been deemed to have no lasting value.
Merri: How did you
research your characters?
Barbara Quick: I went to Bologna to begin my
research while my book contract was still being drafted at
HarperCollins. I spent three weeks there--and one of the most startling
discoveries I made, right off the bat, was how very long ago the 1300s
were! Mostly, they've been all covered up by subsequent eras of
history. The architecture is mostly gone, even in the historical center
of Bologna, covered up by the Renaissance and Baroque periods. I had to
go underground--literally, in crypts and sewers--to look at whatever
traces of the 14th century are still extant.
Merri: What discoveries did you
make? How did the research affect you?
Barbara Quick: I
felt like I was on a solitary
treasure hunt, the entire time I was in Bologna. I walked for hours and
hours every day on those cobbled streets and even along a pilgrimage
road. When I had too many blisters to walk any more, I borrowed a
bicycle from the sweet little hotel where I stayed--the Hotel Porta San
Mamolo--and rode it everywhere, without a helmet, I'm afraid. Greater
Bologna is an intensely urban environment, with buses and motorcycles,
where, back home, I never would have thought about riding a bike. But I
was on a mission--and I had blisters! When I wasn't searching for some
archive, plaque, or painting, I was in the pharmacies, looking for a
better blister remedy!
people who owned the hotel were so sweet to me! I'd return to my room
exhausted after a long day of research in various archives and museums
from one end of the town to the other. There would be a knock at the
door--and there was a little boy, sent up by the concierge with a tray
of tea and biscuits for me, and a vase of flowers from the hotel's
garden. Roberto Condello, the owner of the hotel, would proudly
introduce me to other guests as "Barbara Quick, our American writer."
was a far cry from Venice, where I really didn't make any friends, even
though the director of the Vivaldi Institute was very nice to me. In
Bologna I was befriended by several people who were unbelievably kind
and helpful. It's a much friendlier city, in general, than Venice,
where the locals have been pretty jaded by all the tourism, for
hundreds of years.
For whatever reason, there isn't that much tourism in Bologna--even
though the food there is spectacularly delicious, and the historical
city center has a great deal of charm. I would go back in a heartbeat!
lived in Medieval times, times quite different from our own and yet
times when individuals faced similar challenges. What
you see facing young adults today?
Barbara Quick: As the mother of a teenager, I can
say with some authority that hormones are hormones--and being a
teenager (or the parent of a teenager!) is a difficult thing, in any
century. Parents have certain expectations--and young people have their
own ideas (and are convinced--as I was, when I was that age--that their
ideas are far more brilliant and original than those of their elders).
was struck by the similarities between the advent of our own
Information Age, brought into being by the Internet, and the sudden,
radical need for books that was brought about by the advent of Europe's
first universities--among them, the University of Bologna. Books were
rare, precious things before that time. Unless you were very rich, if
you wanted to learn something, you had to memorize it! People were much
better at memorizing back then than we are...
press had not yet been invented. But all these students and their
professors needed books!
University of Bologna in the early 1300s was quite a radical place,
even more radical than UC Berkeley in the 1960s. It was run by the
students, who hired and fired their professors and made a lot of the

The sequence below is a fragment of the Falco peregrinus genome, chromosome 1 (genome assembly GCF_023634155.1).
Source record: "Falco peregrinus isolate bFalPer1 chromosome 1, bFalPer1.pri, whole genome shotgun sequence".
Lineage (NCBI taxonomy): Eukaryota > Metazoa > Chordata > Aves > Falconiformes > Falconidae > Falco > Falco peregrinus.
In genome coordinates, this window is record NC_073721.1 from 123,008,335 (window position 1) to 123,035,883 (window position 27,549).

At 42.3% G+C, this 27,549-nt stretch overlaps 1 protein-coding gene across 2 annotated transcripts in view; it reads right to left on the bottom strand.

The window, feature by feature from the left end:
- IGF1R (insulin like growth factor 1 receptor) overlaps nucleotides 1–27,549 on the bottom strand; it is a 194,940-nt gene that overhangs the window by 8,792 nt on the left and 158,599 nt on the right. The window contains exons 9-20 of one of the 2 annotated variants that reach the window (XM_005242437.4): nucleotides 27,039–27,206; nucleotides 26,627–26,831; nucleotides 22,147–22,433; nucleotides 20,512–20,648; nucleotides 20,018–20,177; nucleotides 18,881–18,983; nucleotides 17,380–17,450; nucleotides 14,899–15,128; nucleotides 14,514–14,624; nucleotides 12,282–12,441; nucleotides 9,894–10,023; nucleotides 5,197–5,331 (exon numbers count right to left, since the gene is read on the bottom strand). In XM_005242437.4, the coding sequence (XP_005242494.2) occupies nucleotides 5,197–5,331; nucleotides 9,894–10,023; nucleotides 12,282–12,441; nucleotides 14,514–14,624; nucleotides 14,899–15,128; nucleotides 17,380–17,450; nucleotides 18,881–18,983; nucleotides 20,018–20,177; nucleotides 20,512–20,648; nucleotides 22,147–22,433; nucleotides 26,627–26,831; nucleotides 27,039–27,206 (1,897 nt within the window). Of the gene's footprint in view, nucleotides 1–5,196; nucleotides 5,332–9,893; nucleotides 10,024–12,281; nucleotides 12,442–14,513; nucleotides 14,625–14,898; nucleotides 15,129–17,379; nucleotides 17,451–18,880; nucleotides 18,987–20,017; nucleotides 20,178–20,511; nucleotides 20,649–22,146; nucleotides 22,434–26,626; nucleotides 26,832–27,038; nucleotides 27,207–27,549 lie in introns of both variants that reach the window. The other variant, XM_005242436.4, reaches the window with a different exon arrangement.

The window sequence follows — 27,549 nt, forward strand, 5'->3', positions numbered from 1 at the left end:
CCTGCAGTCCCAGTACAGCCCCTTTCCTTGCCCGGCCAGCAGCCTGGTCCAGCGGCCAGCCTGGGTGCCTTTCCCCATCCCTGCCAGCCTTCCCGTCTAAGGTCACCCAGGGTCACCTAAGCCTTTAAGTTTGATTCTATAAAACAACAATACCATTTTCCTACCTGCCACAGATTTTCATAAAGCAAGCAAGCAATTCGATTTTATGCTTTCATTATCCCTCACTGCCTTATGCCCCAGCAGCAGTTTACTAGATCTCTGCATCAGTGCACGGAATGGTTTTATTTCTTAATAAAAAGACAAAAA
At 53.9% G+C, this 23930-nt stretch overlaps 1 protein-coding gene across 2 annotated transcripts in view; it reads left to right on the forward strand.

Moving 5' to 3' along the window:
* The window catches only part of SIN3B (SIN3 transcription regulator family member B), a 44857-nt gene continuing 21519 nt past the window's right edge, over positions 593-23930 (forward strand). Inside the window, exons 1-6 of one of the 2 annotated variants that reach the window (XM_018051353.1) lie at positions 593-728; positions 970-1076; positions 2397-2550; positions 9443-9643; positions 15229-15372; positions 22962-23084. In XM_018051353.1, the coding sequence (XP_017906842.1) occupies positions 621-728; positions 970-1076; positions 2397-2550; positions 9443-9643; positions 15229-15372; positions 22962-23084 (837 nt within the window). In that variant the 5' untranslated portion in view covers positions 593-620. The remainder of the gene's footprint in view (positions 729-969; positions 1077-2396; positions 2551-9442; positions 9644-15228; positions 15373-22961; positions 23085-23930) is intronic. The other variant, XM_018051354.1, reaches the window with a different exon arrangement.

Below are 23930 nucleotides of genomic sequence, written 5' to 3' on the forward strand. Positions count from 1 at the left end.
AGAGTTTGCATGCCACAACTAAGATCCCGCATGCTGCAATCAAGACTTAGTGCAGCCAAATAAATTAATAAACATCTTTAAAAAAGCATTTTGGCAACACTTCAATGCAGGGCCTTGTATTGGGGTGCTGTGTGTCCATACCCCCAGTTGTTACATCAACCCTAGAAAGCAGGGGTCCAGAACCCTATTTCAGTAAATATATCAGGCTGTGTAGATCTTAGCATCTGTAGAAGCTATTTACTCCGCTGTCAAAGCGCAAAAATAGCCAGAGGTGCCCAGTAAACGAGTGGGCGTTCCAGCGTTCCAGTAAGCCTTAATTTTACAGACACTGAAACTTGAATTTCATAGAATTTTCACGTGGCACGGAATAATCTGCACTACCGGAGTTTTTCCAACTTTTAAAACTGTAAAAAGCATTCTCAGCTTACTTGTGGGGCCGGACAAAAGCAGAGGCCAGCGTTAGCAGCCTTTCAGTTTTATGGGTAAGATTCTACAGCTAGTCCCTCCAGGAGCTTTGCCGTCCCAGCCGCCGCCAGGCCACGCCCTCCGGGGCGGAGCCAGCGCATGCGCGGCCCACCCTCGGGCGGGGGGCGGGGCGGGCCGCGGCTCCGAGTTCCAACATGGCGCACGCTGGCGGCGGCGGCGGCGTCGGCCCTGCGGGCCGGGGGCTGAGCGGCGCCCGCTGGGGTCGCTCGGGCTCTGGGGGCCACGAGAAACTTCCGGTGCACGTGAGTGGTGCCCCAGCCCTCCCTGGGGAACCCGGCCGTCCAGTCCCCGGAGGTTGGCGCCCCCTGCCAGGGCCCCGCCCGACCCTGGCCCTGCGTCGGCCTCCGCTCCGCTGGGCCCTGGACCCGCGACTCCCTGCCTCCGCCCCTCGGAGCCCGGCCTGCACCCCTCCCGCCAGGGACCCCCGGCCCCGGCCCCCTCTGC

rules--and rebelled when they didn't like the rules.
wasn't at all that much of a stretch to imagine Alessandra's
predicament, wanting to be part of this radical world--and yet being
banned from it, by virtue of her gender.
are so many things that are equally unreasonable in our own time.
Society has such confused--and confusing--attitudes about girls and
sexuality, for instance. Look at the magazine ads, and the way young
girls are depicted there, and you get one message. But then listen to
what parents and teachers and psychologists are saying, and you get a
very different message indeed!
had the same problem: she knew certain truths about herself--but
society refused to acknowledge them. She was brilliant and wanted to
study. Society had its own ideas. Like the French say, "Plus ca change,
plus ca ne change pas!"
How does her story
speak to adult readers?
Barbara Quick: I didn't dumb anything down when I
wrote A GOLDEN WEB, even though I knew it was to be published as a
young adult novel. Really, I wrote just the sort of novel I like to
read. Well, I always try to do that--because I don't think it's honest,
artistically, to try to write for a particular audience. In the final
rewrite, my editor, Rosemary Brosnan, encouraged me to put in a bit
more romance for Alessandra--which I happily did. I wanted her life to
be just as full and exciting and satisfying as possible, considering
the historical circumstances.
I know you know, as a Medieval expert, people lived very intensely back
then. Their lives were much shorter, in general, than ours--but they
lived them very fully, with great gusto and passion (especially in
Italy!). They laughed and cried and loved with a grandeur and honesty
that I think modern readers, whether adults or teenagers, can only
The world was completely alive for them, too. Angels and demons
were real for them, found everywhere. Magic and miracles were part of
everyone's reality--respected, hoped for, and feared. Maybe it's those
rich primary colors one sees in the illuminated manuscripts of the
time--but I can't help feeling that the air was somehow clearer and the
world was more brilliant and gorgeous than the world we live in today.
Merri: How does
historical fiction speak to readers as compared to history?
Barbara Quick: Well, that's an easy one. History
is, for most people, rather difficult to read. Historical fiction, if
it's done well, is simply a pleasure. Instead of learning a lot of dry
facts and dates, you get plunked down into a fully imagined world,
where you learn by simply looking around you and listening and becoming
involved in the lives and thoughts of people who seem completely real.
It's the nearest thing we have to time travel (both for readers and
Merri: Barbara, I felt like I had been
transported right into Medieval
Italy when I read Alessandra's story. I too enjoy
historical fiction because it brings a period and especially the people
alive. Thank you for agreeing to the internview and sharing with
with your readers.
Copyright Barbara Quick and Book Illuminations, Jan. 2010.
All rights reserved.
libraries and other reading groups are free to use this
interview as a supplement free of charge. Book Illuminations
would appreciate credit through use of a source citation.